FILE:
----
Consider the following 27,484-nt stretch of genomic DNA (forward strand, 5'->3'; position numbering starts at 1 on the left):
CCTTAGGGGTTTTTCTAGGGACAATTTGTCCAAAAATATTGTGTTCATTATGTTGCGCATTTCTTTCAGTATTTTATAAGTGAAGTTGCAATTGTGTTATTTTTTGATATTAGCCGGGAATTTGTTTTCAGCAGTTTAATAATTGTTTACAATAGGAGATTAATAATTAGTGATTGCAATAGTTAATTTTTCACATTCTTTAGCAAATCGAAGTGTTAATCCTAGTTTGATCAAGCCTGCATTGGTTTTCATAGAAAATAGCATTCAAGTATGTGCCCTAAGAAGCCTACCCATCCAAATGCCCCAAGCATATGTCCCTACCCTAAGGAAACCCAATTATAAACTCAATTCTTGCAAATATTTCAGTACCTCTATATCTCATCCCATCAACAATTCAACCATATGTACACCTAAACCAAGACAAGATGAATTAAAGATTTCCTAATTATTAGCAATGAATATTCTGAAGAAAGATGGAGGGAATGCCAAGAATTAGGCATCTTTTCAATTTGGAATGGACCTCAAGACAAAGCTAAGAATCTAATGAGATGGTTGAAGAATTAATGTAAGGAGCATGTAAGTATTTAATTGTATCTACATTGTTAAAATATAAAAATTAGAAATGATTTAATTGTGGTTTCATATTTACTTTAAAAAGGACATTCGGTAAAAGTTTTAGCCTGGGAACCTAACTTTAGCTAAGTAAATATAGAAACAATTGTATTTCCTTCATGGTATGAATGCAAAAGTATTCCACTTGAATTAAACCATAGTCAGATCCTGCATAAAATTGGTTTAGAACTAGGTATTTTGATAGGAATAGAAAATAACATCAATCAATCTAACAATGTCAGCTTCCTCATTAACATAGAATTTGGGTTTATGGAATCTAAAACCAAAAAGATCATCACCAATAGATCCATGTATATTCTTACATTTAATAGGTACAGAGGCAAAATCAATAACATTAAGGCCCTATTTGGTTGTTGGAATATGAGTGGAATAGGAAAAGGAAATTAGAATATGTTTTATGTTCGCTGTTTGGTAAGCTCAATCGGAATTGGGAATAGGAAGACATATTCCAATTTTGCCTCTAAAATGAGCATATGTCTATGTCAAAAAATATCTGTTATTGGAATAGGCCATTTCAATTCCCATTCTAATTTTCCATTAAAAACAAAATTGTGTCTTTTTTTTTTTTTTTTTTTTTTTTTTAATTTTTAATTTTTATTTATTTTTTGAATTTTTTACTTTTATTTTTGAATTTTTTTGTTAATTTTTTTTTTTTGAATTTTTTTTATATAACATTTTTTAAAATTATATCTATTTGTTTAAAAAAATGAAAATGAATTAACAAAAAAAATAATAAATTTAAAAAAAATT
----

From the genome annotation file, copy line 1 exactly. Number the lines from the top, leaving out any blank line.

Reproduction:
Consider the following 27,484-nt stretch of genomic DNA (forward strand, 5'->3'; position numbering starts at 1 on the left):